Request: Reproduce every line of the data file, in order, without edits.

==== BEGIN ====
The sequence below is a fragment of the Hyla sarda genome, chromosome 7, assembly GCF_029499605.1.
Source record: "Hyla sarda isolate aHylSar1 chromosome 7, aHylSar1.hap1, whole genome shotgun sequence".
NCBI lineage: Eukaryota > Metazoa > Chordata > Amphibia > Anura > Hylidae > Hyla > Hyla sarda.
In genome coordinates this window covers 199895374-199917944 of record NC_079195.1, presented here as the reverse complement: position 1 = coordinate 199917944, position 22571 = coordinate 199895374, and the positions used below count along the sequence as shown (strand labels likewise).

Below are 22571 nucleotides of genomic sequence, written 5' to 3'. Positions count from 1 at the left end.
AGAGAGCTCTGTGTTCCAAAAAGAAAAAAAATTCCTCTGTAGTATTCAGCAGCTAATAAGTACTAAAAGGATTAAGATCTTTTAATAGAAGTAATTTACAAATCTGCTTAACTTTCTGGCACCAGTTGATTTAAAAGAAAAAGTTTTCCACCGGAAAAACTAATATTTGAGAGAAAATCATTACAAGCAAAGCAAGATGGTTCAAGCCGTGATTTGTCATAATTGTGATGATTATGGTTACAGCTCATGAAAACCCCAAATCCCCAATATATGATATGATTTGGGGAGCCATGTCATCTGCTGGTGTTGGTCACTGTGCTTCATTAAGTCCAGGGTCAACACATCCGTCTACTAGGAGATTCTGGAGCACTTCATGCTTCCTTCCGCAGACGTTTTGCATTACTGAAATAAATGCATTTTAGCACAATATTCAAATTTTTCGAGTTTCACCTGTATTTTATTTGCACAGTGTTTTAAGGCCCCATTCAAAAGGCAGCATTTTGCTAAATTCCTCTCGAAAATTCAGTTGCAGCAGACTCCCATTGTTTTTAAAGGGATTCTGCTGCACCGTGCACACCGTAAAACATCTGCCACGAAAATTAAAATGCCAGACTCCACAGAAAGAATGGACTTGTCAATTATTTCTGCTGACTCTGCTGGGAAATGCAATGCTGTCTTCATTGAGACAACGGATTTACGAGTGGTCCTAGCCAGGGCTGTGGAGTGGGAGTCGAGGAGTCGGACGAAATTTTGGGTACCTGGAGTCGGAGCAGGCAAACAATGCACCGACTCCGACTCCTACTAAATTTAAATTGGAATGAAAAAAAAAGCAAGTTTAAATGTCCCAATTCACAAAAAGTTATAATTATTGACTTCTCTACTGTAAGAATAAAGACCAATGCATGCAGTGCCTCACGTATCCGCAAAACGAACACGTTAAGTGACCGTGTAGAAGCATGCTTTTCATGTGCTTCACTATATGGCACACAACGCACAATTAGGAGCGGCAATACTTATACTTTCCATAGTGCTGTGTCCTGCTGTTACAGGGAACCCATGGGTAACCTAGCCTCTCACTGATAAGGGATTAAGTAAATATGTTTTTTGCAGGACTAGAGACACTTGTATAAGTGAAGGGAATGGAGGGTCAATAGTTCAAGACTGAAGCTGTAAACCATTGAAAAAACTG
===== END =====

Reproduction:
The sequence below is a fragment of the Hyla sarda genome, chromosome 7, assembly GCF_029499605.1.
Source record: "Hyla sarda isolate aHylSar1 chromosome 7, aHylSar1.hap1, whole genome shotgun sequence".
NCBI lineage: Eukaryota > Metazoa > Chordata > Amphibia > Anura > Hylidae > Hyla > Hyla sarda.
In genome coordinates this window covers 199895374-199917944 of record NC_079195.1, presented here as the reverse complement: position 1 = coordinate 199917944, position 22571 = coordinate 199895374, and the positions used below count along the sequence as shown (strand labels likewise).

Below are 22571 nucleotides of genomic sequence, written 5' to 3'. Positions count from 1 at the left end.
AGAGAGCTCTGTGTTCCAAAAAGAAAAAAAATTCCTCTGTAGTATTCAGCAGCTAATAAGTACTAAAAGGATTAAGATCTTTTAATAGAAGTAATTTACAAATCTGCTTAACTTTCTGGCACCAGTTGATTTAAAAGAAAAAGTTTTCCACCGGAAAAACTAATATTTGAGAGAAAATCATTACAAGCAAAGCAAGATGGTTCAAGCCGTGATTTGTCATAATTGTGATGATTATGGTTACAGCTCATGAAAACCCCAAATCCCCAATATATGATATGATTTGGGGAGCCATGTCATCTGCTGGTGTTGGTCACTGTGCTTCATTAAGTCCAGGGTCAACACATCCGTCTACTAGGAGATTCTGGAGCACTTCATGCTTCCTTCCGCAGACGTTTTGCATTACTGAAATAAATGCATTTTAGCACAATATTCAAATTTTTCGAGTTTCACCTGTATTTTATTTGCACAGTGTTTTAAGGCCCCATTCAAAAGGCAGCATTTTGCTAAATTCCTCTCGAAAATTCAGTTGCAGCAGACTCCCATTGTTTTTAAAGGGATTCTGCTGCACCGTGCACACCGTAAAACATCTGCCACGAAAATTAAAATGCCAGACTCCACAGAAAGAATGGACTTGTCAATTATTTCTGCTGACTCTGCTGGGAAATGCAATGCTGTCTTCATTGAGACAACGGATTTACGAGTGGTCCTAGCCAGGGCTGTGGAGTGGGAGTCGAGGAGTCGGACGAAATTTTGGGTACCTGGAGTCGGAGCAGGCAAACAATGCACCGACTCCGACTCCTACTAAATTTAAATTGGAATGAAAAAAAAAGCAAGTTTAAATGTCCCAATTCACAAAAAGTTATAATTATTGACTTCTCTACTGTAAGAATAAAGACCAATGCATGCAGTGCCTCACGTATCCGCAAAACGAACACGTTAAGTGACCGTGTAGAAGCATGCTTTTCATGTGCTTCACTATATGGCACACAACGCACAATTAGGAGCGGCAATACTTATACTTTCCATAGTGCTGTGTCCTGCTGTTACAGGGAACCCATGGGTAACCTAGCCTCTCACTGATAAGGGATTAAGTAAATATGTTTTTTGCAGGACTAGAGACACTTGTATAAGTGAAGGGAATGGAGGGTCAATAGTTCAAGACTGAAGCTGTAAACCATTGAAAAAACTG